By David Colman
Hypes: Small But Spacious, Unexpected Standard Features
Gripes: Slippery Steering Wheel Rim, Puny Power Output
Mazda introduced this replacement for their discontinued Tribute model back in April of 2012, making the CX-5 one of the first 2013 model year offerings to debut. This petite crossover SUV is based on the Mazda 3 platform, with an additional 2.4 inches spliced into its 106.1 inch wheelbase. But its length of 178.1 inches is actually 2 inches shorter than the Mazda 3. For such a short, compact SUV, the CX-5 is surprisingly efficient at accommodating bulky loads. I had no difficulty hoisting my mountain bike into the spacious rear cargo area created when by flattening the 40/20/40 folding rear seats. The hatchback loading floor is low enough to preclude hernias, and rear door actuation light enough to make closure pleasurable rather than painful.
With the rear seat backs raised, aft passengers will find themselves with just enough leg and headroom to make short trips acceptable. The rear of a CX-5, however, will not be your first choice for a 5 hour jaunt down Interstate 5. For that undertaking, you’ll want to sit up front, where Mazda has invested considerable attention to comfort and detail. For example, how many vehicles in this base price range ($28,595) offer heated driver and passenger seats as standard fitment? A 5.8 inch color display screen with rear facing camera is also part of the CX-5’s basic architecture. Likewise, a deafeningly loud Bose 9 speaker AM/FM/MP3/CD/SAT receiver is part of the base outfit here. The only extra cost option you might want to consider is the bargain-priced ($1,325) Grand Touring Tech Package, which not only adds Navigation to the infotainment mix, but also throws in adaptive, self-leveling headlights, a burglar alarm, and an advanced keyless entry system that unlocks the vehicle as you approach it. This GT Technology package is definitely prime value for the money.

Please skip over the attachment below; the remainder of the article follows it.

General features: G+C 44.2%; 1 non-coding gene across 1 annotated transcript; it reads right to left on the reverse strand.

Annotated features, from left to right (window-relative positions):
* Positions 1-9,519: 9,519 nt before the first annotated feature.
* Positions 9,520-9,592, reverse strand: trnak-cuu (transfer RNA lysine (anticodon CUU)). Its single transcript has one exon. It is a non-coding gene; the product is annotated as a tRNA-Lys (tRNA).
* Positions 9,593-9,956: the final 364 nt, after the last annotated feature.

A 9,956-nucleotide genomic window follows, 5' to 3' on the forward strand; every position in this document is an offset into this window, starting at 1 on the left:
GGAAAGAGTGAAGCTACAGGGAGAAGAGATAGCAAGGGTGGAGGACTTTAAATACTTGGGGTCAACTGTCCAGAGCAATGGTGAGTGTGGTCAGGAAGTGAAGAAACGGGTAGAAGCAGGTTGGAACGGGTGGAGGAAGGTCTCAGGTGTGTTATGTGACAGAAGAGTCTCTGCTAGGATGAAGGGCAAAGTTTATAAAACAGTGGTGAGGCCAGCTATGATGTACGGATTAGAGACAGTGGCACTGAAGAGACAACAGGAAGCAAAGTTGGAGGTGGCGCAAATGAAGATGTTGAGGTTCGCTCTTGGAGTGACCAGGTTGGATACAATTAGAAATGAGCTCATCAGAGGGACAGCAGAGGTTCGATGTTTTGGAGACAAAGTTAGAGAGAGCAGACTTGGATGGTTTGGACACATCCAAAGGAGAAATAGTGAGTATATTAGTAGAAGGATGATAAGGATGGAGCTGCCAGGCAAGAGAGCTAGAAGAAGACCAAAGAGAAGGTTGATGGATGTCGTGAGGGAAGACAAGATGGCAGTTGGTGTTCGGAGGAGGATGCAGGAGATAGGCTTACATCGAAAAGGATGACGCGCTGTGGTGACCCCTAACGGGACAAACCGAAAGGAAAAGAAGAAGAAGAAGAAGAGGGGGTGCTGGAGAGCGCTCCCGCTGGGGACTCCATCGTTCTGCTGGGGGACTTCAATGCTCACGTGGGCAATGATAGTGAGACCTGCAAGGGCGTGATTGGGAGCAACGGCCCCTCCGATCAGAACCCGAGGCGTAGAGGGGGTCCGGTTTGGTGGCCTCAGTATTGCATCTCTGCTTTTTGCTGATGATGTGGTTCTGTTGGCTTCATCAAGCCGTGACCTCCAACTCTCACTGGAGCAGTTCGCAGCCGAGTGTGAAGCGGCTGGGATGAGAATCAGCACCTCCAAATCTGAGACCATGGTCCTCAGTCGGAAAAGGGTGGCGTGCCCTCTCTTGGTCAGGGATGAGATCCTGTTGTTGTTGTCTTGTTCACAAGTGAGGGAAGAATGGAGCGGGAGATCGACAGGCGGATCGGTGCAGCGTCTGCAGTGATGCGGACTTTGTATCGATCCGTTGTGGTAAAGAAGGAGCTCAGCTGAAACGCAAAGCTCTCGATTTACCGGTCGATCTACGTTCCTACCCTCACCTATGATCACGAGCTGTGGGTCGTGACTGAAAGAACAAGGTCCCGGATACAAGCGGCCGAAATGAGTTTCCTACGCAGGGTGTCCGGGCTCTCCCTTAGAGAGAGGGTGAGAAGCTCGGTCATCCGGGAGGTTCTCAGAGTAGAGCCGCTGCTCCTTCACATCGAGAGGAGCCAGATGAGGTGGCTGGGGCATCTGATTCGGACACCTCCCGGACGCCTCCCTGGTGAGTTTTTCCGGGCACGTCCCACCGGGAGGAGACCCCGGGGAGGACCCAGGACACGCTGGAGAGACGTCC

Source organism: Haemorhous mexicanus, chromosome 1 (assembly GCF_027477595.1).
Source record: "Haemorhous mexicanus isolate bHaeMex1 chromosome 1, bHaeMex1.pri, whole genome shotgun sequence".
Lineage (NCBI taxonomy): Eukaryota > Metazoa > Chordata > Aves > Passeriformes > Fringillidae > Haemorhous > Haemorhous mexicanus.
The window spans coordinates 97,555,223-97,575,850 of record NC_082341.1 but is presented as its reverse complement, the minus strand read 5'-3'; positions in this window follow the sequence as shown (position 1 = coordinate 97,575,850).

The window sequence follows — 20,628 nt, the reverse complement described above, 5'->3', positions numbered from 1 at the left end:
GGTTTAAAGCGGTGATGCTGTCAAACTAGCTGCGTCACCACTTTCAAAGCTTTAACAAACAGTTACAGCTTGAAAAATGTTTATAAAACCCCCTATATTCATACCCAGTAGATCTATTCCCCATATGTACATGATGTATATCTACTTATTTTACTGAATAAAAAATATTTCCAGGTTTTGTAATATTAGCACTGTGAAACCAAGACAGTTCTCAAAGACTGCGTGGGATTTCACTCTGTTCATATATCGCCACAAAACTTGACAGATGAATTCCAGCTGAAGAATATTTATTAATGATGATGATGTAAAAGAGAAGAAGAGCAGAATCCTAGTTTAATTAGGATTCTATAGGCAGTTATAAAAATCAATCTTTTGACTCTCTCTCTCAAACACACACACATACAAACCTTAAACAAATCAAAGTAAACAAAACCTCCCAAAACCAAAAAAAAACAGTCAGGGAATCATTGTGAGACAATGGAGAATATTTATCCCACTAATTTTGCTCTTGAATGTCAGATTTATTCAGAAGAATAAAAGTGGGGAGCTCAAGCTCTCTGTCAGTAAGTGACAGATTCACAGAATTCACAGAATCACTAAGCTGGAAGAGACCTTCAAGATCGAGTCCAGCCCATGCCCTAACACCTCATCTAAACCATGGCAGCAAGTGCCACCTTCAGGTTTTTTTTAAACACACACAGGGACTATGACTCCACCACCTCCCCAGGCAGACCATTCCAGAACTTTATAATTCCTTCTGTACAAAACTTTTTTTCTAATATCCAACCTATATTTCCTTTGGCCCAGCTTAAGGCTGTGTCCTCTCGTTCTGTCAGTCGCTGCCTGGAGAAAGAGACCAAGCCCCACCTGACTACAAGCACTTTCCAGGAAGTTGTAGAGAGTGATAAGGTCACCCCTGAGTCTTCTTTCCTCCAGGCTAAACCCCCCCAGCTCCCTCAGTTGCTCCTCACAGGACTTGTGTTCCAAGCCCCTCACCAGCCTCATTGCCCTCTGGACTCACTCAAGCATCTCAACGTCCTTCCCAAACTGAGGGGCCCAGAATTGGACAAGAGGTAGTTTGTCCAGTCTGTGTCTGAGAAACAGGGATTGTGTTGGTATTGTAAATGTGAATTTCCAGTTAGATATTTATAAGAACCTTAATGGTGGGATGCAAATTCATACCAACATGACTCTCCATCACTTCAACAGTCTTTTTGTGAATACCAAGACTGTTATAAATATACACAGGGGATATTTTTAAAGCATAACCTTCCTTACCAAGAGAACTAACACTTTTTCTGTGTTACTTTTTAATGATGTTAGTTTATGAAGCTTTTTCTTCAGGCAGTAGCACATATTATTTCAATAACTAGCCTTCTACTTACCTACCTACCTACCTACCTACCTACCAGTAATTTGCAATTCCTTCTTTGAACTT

Mazdas have always been more fun to drive than the competition. In keeping with tradition, the handling of the CX-5 remains cutting edge. The elevated seating position allows you to see your apexes clearly when attacking a twisty piece of back road. The generously sized standard 19 inch alloy rims give full footprint to the all-season 225/55R19 Toyo A23 tires. Front and rear swaybars control body lean while independent front and rear suspension geometry maximizes the Toyo’s contact patch adhesion. Ride, however, is somewhat stiff and choppy because Mazda engineers favored handling over comfort when selecting spring rates and shock absorber settings.
If there’s a single drawback to the CX-5, it lies under the hood. Unlike most engine compartments today, the CX-5’ sparkles with bright color and polished alloy bits. But these looks flatter to deceive. Despite the infusion of Skyactiv Technology used to develop this powerplant, its 155hp output is often insufficient to need. To keep pace with traffic, you’ll be forced to pedal this 2 liter straight 4 harder than you’d like. Determined effort to keep this fuel efficient four banger in its limited power band results in more noise than thrust. Even manually stirring the 6-speed automatic gearbox into action does little to improve straight line performance. But if you’re after stellar mileage, the Skyactiv engine gets the job done handily, posting 25MPG around town and 31 MPG on the freeway.
The value equation here is loaded in favor of the CX-5. You get a smartly styled, practical, economic package for the money. But if you want real ZoomZoom, you’ll have to look elsewhere.
2013 Mazda CX-5 Grand Touring AWD
- Engine: 2.0 liter, DOHC, 16 Valve Inline 4
- Horsepower: 155hp
- Torque: 150 lb.-ft.
- Fuel Consumption: 25 MPG City/31 MPG Highway
- Price as Tested: $31,480
- Star Rating: 8 out of 10 Stars